Smith contends that the action should be dismissed for want of personal jurisdiction. Personal jurisdiction may be contested under Rule 12(b)(2), F.R.Civ.P., and the plaintiff bears the burden of proving that jurisdiction exists. First City Nat'l Bank and Trust Co. v. Simmons, 878 F.2d 76, 79 (2d Cir. 1989); Beacon Enters., Inc. v. Menzies, 715 F.2d 757, 762 (2d Cir. 1983); Colson Servs. Corp. v. Bank of Baltimore, 712 F. Supp. 28, 29 (S.D.N.Y. 1989) (Carter, J.). "In deciding a pretrial motion to dismiss for lack of personal jurisdiction a district court has considerable procedural leeway," Marine Midland Bank, N.A. v. Miller, 664 F.2d 899, 904 (2d Cir. 1981), and where the court chooses not to conduct a fullblown evidentiary hearing on the motion, the "plaintiff need only make a prima facie showing that jurisdiction exists . . . [and] all pleadings and affidavits are construed in the light most favorable to plaintiff." Hoffritz for Cutlery, Inc. v. Amajac, Ltd., 763 F.2d 55, 57 (2d Cir. 1985) (quoting cases); Welinsky v. Resort of the World D.N.V., 839 F.2d 928, 930 (2d Cir. 1988); Marine Midland Bank, 664 F.2d at 904; Colson Servs. Corp., 712 F. Supp. at 29.
In order for the court to have a basis for personal jurisdiction over the defendant in a diversity case, the state statute of the forum court must confer personal jurisdiction over the nonresident defendant, and the exercise of jurisdiction must comport with federal constitutional principles of due process. Beacon Enters., 715 F.2d at 762 (citing United States v. First Nat'l City Bank, 379 U.S. 378, 381, 13 L. Ed. 2d 365, 85 S. Ct. 528 (1965)); Sultanik v. Cobden Chadwick, Inc., 94 F.R.D. 123, 124 (E.D.N.Y. 1982). When determining whether the court has jurisdiction over nonresidents, sections 301 and 302(a)(1) of the New York Civil Practice Law ("CPLR") are controlling.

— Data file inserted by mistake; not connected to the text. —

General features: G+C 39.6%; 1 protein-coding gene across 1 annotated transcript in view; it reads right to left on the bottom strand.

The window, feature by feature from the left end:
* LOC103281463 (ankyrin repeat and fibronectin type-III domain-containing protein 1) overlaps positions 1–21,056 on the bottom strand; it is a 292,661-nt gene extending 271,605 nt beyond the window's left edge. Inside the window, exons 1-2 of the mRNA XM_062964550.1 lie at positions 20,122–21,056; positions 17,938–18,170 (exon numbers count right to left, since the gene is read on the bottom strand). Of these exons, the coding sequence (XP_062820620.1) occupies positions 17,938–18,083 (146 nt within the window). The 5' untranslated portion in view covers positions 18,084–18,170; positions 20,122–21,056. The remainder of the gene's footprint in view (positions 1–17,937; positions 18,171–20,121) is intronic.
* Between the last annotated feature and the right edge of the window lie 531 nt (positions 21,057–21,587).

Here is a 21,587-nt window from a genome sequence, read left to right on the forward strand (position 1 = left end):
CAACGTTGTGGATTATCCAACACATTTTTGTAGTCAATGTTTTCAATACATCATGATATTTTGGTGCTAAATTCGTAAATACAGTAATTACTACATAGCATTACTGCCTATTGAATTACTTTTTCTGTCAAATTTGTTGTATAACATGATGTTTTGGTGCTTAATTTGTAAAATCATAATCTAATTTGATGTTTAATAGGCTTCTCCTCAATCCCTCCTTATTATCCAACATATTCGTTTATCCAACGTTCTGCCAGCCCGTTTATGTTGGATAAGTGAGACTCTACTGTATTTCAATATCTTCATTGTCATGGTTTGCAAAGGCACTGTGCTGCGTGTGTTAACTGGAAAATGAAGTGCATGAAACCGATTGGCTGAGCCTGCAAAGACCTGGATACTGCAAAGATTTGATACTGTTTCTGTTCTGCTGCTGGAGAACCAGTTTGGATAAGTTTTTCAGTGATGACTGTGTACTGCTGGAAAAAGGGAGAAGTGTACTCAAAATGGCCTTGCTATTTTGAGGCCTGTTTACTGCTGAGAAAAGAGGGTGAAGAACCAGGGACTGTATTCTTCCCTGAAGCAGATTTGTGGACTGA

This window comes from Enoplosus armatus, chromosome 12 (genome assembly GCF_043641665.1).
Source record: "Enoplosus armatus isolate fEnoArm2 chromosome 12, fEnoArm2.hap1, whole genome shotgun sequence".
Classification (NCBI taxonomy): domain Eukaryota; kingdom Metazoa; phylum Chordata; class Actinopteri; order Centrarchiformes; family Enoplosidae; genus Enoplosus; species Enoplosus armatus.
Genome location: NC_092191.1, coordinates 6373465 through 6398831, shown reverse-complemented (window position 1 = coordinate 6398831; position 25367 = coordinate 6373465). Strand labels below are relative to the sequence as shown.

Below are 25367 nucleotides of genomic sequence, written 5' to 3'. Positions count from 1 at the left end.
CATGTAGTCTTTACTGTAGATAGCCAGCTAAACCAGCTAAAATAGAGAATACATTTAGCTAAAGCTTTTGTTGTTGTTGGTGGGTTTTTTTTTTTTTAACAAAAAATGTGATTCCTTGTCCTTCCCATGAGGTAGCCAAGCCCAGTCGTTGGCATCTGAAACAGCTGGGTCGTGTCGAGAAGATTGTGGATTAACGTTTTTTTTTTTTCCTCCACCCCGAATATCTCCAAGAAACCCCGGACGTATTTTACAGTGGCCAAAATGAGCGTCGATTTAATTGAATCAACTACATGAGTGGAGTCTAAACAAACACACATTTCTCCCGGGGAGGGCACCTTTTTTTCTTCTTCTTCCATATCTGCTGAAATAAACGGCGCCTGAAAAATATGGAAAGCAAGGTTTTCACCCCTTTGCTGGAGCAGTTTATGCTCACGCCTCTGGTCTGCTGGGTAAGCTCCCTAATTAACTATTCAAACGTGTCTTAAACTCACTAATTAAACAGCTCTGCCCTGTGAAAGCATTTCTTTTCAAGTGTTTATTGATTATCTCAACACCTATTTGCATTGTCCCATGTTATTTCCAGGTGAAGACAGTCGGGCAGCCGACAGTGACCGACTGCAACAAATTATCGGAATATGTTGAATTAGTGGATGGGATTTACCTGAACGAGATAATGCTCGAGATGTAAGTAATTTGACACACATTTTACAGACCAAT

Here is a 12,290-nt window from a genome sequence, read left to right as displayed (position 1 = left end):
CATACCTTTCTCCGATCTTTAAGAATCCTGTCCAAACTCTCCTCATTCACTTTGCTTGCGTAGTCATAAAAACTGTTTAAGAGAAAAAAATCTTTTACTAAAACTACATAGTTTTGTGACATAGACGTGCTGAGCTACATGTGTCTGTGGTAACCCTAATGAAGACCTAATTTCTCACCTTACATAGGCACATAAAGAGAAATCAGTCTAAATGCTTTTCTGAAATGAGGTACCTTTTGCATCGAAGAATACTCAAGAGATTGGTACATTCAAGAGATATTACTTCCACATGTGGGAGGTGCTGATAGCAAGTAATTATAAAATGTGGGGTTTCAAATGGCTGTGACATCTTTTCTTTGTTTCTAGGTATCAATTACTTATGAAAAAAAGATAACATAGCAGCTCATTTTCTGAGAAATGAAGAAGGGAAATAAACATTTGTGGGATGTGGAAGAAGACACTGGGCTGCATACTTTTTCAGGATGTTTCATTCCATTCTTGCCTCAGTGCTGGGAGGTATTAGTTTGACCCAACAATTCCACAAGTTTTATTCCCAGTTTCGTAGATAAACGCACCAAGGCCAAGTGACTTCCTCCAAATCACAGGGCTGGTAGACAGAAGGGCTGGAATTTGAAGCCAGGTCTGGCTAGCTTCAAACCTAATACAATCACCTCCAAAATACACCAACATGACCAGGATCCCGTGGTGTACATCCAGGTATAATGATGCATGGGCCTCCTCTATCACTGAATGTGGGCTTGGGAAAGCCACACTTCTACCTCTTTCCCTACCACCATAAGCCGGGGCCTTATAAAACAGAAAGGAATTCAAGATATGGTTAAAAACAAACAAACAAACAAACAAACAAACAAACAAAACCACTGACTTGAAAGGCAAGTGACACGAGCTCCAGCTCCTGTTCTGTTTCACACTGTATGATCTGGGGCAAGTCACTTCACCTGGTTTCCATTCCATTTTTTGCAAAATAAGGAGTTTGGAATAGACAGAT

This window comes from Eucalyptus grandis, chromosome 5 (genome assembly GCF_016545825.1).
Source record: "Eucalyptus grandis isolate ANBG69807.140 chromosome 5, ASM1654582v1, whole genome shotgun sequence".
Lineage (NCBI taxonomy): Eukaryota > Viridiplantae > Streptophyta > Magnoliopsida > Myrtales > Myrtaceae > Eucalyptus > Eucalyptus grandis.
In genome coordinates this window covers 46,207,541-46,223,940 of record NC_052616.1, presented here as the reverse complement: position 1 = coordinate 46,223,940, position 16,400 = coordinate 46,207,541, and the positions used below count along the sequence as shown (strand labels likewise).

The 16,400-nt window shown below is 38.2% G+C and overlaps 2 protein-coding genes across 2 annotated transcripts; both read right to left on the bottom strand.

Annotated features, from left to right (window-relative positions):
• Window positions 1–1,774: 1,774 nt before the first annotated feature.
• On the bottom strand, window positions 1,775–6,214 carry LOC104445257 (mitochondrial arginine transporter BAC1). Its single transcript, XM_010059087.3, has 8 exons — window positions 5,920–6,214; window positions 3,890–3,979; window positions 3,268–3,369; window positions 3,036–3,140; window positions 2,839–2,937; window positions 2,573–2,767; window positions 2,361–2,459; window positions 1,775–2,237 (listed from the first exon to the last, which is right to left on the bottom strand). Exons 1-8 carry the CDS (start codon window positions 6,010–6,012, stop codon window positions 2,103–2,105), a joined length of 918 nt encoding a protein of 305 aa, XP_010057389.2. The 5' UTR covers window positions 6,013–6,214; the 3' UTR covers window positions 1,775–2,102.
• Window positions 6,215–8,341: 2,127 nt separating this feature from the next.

A. General Jurisdiction -- CPLR 301
A nonresident is subject to personal jurisdiction in any cause of action pursuant to section 301 if he is "engaged in such a continuous and systematic course of 'doing business' here as to warrant a finding of [his] 'presence' in this jurisdiction." Beacon Enters., 715 F.2d at 762 (quoting Simonson v. International Bank, 14 N.Y.2d 281, 251 N.Y.S.2d 433, 436, 200 N.E.2d 427 (1964)); accord Welinsky, 839 F.2d at 929. The non-domiciliary must be "doing business" in New York "'not occasionally or casually, but with a fair measure of permanence and continuity,'" Beacon Enters., 715 F.2d at 762 (quoting Laufer v. Ostrow, 55 N.Y.2d 305, 449 N.Y.S.2d 456, 458, 434 N.E.2d 692 (1962) (citing cases)), and the quality and nature of those contacts must be "sufficient to make it reasonable and just according to traditional notions of fair play and substantial justice that it be required to defend the action" in the state. Diskin v. Starck, 538 F. Supp. 877, 880 (E.D.N.Y. 1982) (quoting Laufer, 449 N.Y.S.2d at 458) (applying test to corporations); see also Diskin, 538 F. Supp. at 880 (test is applied to individuals also).